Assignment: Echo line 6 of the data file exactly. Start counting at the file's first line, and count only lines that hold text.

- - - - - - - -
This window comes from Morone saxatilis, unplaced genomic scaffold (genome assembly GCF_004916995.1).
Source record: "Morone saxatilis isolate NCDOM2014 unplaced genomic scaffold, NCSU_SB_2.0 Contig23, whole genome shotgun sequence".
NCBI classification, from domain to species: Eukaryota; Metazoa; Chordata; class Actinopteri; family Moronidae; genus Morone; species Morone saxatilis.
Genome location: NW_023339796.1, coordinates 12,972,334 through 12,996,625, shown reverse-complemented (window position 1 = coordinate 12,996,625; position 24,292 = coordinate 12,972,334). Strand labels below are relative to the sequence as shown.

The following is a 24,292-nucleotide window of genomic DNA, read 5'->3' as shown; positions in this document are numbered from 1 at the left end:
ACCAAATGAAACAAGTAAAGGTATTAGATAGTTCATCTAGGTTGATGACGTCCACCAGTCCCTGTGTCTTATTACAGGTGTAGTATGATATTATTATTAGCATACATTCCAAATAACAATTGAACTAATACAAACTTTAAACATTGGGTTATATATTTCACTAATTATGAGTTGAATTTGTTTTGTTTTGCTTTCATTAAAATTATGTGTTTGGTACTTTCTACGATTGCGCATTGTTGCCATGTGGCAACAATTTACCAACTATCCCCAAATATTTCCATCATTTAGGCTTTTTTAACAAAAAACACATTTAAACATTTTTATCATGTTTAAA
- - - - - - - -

ACCAAATGAAACAAGTAAAGGTATTAGATAGTTCATCTAGGTTGATGACGTCCACCAGTCCCTGTGTCTTATTACAGGTGTAGTATGATATTATTATTAGCATACATTCCAAATAACAATTGAACTAATACAAACTTTAAACATTGGGTTATATATTTCACTAATTATGAGTTGAATTTGTTTTGTTTTGCTTTCATTAAAATTATGTGTTTGGTACTTTCTACGATTGCGCATTGTTGCCATGTGGCAACAATTTACCAACTATCCCCAAATATTTCCATCATTTAGGCTTTTTTAACAAAAAACACATTTAAACATTTTTATCATGTTTAAA